Thus the horses which have run wild in South America are generally brownish-bay, and in the East dun-coloured; their heads have become larger and coarser, and this may be due to reversion. No careful description has been given of the feral goat. Dogs which have run wild in various countries have hardly anywhere assumed a uniform character; but they are probably descended from several domestic races, and aboriginally from several distinct species. Feral cats, both in Europe and La Plata, are regularly striped; in some cases they have grown to an unusually large size, but do not differ from the domestic animal in any other character. When variously-coloured tame rabbits are turned out in Europe, they generally reacquire the colouring of the wild animal; there can be no doubt that this does really occur, but we should remember that oddly- coloured and conspicuous animals would suffer much from beasts of prey and from being easily shot; this at least was the opinion of a gentleman who tried to stock his woods with a nearly white variety; if thus destroyed, they would be supplanted by, instead of being transformed into, the common rabbit. We have seen that the feral rabbits of Jamaica, and especially of Porto Santo, have assumed new colours and other new characters. The best known case of reversion, and that on which the widely spread belief in its universality apparently rests, is that of pigs. These animals have run wild in the West Indies, South America, and the Falkland Islands, and have everywhere acquired the dark colour, the thick bristles, and great tusks of the wild boar; and the young have reacquired longitudinal stripes. But even in the case of the pig, Roulin describes the half-wild animals in different parts of South America as differing in several respects. In Louisiana the pig (13/12. Dureau de la Malle 'Comptes Rendus' tome 41 1855 page 807. From the statements above given, the author concludes that the wild pigs of Louisiana are not descended from the European Sus scrofa.) has run wild, and is said to differ a little in form, and much in colour, from the domestic animal, yet does not closely resemble the wild boar of Europe. With pigeons and fowls (13/13. Capt. W. Allen, in his 'Expedition to the Niger' states that fowls have run wild on the island of Annobon, and have become modified in form and voice. The account is so meagre and vague that it did not appear to me worth copying; but I now find that Dureau de la Malle ('Comptes Rendus' tome 41 1855 page 690) advances this as a good instance of reversion to the primitive stock, and as confirmatory of a still more vague statement in classical times by Varro.), it is not known what variety was first turned out, nor what character the feral birds have assumed. The guinea-fowl in the West Indies, when feral, seems to vary more than in the domesticated state.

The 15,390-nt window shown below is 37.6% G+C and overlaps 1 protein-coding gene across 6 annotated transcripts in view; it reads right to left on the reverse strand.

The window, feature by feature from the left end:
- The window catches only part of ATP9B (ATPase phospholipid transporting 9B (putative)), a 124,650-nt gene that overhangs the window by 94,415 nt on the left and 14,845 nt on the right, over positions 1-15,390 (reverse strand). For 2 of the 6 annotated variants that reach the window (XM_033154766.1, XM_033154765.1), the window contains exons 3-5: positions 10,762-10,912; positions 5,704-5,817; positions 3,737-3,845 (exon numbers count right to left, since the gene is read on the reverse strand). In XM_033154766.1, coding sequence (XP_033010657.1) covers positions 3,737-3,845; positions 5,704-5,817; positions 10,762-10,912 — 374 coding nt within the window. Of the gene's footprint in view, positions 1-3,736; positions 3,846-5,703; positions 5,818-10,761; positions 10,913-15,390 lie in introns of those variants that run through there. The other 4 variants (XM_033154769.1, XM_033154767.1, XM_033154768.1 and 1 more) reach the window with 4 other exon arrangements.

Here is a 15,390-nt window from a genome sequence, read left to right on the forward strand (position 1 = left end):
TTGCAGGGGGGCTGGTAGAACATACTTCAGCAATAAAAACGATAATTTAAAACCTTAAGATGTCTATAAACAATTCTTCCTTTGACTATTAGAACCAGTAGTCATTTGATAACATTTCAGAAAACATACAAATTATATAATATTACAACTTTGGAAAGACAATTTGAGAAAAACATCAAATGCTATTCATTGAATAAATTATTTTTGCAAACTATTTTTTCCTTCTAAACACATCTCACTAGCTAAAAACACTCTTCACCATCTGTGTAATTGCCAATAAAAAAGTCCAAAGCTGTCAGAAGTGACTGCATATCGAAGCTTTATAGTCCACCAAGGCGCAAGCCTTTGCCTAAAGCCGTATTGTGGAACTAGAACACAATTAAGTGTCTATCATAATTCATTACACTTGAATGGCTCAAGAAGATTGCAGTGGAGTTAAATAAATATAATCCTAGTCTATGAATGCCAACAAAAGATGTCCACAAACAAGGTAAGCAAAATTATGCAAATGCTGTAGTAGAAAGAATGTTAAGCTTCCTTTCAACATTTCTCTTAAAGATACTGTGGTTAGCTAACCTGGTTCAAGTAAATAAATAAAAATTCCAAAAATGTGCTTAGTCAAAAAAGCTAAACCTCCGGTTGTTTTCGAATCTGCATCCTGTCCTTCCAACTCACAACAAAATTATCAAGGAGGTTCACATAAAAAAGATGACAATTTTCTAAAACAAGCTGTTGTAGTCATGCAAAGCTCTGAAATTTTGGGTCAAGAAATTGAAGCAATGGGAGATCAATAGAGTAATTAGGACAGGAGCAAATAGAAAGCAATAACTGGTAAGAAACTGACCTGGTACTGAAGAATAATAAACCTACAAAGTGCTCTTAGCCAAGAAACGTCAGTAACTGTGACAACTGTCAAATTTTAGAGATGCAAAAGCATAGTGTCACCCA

With respect to plants run wild, Dr. Hooker (13/14. 'Flora of Australia' 1859 Introduction page 9.) has strongly insisted on what slight evidence the common belief in their reversion to a primitive state rests. Godron (13/15. 'De l'Espece' tome 2 pages 54, 58, 60.) describes wild turnips, carrots, and celery; but these plants in their cultivated state hardly differ from their wild prototypes, except in the succulency and enlargement of certain parts,-- characters which would certainly be lost by plants growing in poor soil and struggling with other plants. No cultivated plant has run wild on so enormous a scale as the cardoon (Cynara cardunculus) in La Plata. Every botanist who has seen it growing there, in vast beds, as high as a horse's back, has been struck with its peculiar appearance; but whether it differs in any important point from the cultivated Spanish form, which is said not to be prickly like its American descendant, or whether it differs from the wild Mediterranean species, which is said not to be social (though this may be due merely to the nature of the conditions), I do not know.]


Charles Darwin

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